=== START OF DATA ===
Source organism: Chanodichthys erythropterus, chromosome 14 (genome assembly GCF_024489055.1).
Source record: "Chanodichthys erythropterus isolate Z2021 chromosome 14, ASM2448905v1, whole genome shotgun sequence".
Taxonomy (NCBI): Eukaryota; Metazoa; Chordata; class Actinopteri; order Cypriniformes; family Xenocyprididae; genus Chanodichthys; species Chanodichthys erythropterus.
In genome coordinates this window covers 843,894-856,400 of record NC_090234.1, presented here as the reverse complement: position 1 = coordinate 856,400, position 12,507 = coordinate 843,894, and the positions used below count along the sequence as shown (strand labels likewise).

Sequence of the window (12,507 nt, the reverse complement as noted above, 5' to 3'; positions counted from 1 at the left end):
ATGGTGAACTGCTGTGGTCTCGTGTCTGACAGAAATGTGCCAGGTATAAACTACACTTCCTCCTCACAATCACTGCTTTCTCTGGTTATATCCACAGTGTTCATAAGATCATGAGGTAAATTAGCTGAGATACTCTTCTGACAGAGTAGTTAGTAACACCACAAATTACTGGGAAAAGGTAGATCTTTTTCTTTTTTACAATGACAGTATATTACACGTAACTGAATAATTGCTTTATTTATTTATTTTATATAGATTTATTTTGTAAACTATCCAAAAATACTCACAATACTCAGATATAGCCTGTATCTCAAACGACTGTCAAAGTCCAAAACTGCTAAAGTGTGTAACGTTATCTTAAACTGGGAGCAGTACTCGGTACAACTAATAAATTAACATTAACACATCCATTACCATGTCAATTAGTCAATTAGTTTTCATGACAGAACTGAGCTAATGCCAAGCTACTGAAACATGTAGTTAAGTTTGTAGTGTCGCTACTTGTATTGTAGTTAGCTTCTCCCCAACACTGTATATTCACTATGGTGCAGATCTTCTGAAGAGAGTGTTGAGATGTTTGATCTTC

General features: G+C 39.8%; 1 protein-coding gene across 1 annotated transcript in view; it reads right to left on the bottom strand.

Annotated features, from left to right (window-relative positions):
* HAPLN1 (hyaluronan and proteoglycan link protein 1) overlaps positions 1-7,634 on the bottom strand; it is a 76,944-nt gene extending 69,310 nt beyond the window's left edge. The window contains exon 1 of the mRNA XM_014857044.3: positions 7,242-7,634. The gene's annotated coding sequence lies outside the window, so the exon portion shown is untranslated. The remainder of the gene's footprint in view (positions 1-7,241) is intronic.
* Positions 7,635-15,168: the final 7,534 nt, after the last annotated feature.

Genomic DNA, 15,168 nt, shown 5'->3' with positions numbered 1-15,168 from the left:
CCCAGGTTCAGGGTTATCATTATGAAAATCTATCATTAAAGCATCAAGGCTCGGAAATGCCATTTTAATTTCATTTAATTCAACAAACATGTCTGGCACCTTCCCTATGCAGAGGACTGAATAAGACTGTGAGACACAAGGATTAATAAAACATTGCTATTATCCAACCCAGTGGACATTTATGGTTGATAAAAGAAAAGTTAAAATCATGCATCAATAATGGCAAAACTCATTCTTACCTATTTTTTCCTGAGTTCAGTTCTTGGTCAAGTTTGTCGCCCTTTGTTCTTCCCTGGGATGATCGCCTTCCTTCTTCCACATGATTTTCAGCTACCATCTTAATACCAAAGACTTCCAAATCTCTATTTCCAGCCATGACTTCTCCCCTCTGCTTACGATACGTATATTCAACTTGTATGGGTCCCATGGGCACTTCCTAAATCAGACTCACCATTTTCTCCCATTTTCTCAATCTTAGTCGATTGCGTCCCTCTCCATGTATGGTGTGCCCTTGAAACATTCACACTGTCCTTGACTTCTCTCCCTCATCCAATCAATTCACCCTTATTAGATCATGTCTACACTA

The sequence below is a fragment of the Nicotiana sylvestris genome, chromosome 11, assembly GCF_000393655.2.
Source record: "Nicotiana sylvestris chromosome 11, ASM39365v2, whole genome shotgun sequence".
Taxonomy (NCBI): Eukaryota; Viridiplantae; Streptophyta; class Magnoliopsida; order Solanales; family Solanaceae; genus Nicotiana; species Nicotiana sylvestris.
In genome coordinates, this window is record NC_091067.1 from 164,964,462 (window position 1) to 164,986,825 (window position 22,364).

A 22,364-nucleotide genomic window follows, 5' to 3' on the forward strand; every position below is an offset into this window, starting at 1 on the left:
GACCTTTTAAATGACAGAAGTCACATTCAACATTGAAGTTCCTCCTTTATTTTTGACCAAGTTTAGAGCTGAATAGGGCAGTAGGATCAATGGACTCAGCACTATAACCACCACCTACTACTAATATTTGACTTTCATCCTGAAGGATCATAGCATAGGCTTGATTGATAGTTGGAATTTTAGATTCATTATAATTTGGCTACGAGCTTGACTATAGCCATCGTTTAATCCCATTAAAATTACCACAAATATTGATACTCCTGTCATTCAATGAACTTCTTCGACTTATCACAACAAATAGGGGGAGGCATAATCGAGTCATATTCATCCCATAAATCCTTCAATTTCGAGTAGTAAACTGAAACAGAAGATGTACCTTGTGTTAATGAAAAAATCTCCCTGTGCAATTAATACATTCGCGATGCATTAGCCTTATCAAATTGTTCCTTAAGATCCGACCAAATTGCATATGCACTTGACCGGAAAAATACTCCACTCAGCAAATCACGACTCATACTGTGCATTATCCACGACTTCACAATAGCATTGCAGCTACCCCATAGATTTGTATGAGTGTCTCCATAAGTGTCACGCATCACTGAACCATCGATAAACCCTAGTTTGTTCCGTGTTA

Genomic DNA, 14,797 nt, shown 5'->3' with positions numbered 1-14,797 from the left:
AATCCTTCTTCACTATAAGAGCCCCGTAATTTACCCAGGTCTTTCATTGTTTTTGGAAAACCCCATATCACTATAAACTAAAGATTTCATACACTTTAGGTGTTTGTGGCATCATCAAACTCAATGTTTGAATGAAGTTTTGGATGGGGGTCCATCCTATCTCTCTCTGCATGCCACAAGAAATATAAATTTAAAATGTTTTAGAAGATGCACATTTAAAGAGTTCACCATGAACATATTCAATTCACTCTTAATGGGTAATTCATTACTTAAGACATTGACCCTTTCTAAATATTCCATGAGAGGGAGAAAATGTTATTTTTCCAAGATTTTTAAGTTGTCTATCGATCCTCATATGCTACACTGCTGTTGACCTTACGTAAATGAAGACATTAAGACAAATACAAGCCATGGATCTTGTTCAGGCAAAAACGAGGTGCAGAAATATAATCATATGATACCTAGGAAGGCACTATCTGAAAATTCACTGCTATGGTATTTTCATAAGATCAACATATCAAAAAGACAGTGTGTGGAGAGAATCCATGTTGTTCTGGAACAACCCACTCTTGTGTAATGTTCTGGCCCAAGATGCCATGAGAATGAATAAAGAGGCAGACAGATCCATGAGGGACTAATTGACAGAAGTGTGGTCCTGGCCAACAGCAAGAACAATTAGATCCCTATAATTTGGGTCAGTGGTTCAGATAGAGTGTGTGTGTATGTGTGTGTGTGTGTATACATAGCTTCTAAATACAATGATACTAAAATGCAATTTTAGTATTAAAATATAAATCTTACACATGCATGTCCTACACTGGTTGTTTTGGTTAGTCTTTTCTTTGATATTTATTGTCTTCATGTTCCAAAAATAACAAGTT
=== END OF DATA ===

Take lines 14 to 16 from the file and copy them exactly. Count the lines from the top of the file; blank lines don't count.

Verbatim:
Source record: "Nicotiana sylvestris chromosome 11, ASM39365v2, whole genome shotgun sequence".
Taxonomy (NCBI): Eukaryota; Viridiplantae; Streptophyta; class Magnoliopsida; order Solanales; family Solanaceae; genus Nicotiana; species Nicotiana sylvestris.
In genome coordinates, this window is record NC_091067.1 from 164,964,462 (window position 1) to 164,986,825 (window position 22,364).